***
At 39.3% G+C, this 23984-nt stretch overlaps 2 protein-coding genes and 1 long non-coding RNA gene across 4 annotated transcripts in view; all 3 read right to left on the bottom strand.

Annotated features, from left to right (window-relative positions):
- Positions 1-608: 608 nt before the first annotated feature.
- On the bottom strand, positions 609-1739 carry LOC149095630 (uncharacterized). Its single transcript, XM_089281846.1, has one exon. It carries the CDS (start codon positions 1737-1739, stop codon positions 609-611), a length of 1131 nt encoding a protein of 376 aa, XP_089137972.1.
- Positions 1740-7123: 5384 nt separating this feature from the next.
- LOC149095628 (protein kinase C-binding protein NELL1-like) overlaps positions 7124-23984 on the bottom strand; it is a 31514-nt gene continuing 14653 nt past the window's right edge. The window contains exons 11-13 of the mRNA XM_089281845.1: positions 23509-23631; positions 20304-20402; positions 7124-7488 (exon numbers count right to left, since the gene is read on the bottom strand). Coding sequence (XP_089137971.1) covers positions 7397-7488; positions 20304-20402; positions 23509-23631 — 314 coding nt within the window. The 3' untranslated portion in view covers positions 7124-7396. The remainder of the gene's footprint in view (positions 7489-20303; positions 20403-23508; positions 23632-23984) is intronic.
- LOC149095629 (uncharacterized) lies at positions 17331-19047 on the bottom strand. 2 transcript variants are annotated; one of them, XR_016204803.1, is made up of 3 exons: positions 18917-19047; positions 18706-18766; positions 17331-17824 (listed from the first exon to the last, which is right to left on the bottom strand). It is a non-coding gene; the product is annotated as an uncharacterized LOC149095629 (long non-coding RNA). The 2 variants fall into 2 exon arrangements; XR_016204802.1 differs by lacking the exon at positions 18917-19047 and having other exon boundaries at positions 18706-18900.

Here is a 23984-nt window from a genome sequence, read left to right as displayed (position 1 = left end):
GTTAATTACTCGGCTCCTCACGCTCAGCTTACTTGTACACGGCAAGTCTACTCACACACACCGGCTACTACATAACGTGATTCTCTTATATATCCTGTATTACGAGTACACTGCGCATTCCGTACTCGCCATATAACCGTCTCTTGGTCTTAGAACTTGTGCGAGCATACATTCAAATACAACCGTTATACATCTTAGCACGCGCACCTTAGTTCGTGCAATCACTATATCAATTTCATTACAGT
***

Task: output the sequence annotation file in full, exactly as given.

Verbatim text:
At 39.3% G+C, this 23984-nt stretch overlaps 2 protein-coding genes and 1 long non-coding RNA gene across 4 annotated transcripts in view; all 3 read right to left on the bottom strand.

Annotated features, from left to right (window-relative positions):
- Positions 1-608: 608 nt before the first annotated feature.
- On the bottom strand, positions 609-1739 carry LOC149095630 (uncharacterized). Its single transcript, XM_089281846.1, has one exon. It carries the CDS (start codon positions 1737-1739, stop codon positions 609-611), a length of 1131 nt encoding a protein of 376 aa, XP_089137972.1.
- Positions 1740-7123: 5384 nt separating this feature from the next.
- LOC149095628 (protein kinase C-binding protein NELL1-like) overlaps positions 7124-23984 on the bottom strand; it is a 31514-nt gene continuing 14653 nt past the window's right edge. The window contains exons 11-13 of the mRNA XM_089281845.1: positions 23509-23631; positions 20304-20402; positions 7124-7488 (exon numbers count right to left, since the gene is read on the bottom strand). Coding sequence (XP_089137971.1) covers positions 7397-7488; positions 20304-20402; positions 23509-23631 — 314 coding nt within the window. The 3' untranslated portion in view covers positions 7124-7396. The remainder of the gene's footprint in view (positions 7489-20303; positions 20403-23508; positions 23632-23984) is intronic.
- LOC149095629 (uncharacterized) lies at positions 17331-19047 on the bottom strand. 2 transcript variants are annotated; one of them, XR_016204803.1, is made up of 3 exons: positions 18917-19047; positions 18706-18766; positions 17331-17824 (listed from the first exon to the last, which is right to left on the bottom strand). It is a non-coding gene; the product is annotated as an uncharacterized LOC149095629 (long non-coding RNA). The 2 variants fall into 2 exon arrangements; XR_016204802.1 differs by lacking the exon at positions 18917-19047 and having other exon boundaries at positions 18706-18900.

Here is a 23984-nt window from a genome sequence, read left to right as displayed (position 1 = left end):
GTTAATTACTCGGCTCCTCACGCTCAGCTTACTTGTACACGGCAAGTCTACTCACACACACCGGCTACTACATAACGTGATTCTCTTATATATCCTGTATTACGAGTACACTGCGCATTCCGTACTCGCCATATAACCGTCTCTTGGTCTTAGAACTTGTGCGAGCATACATTCAAATACAACCGTTATACATCTTAGCACGCGCACCTTAGTTCGTGCAATCACTATATCAATTTCATTACAGT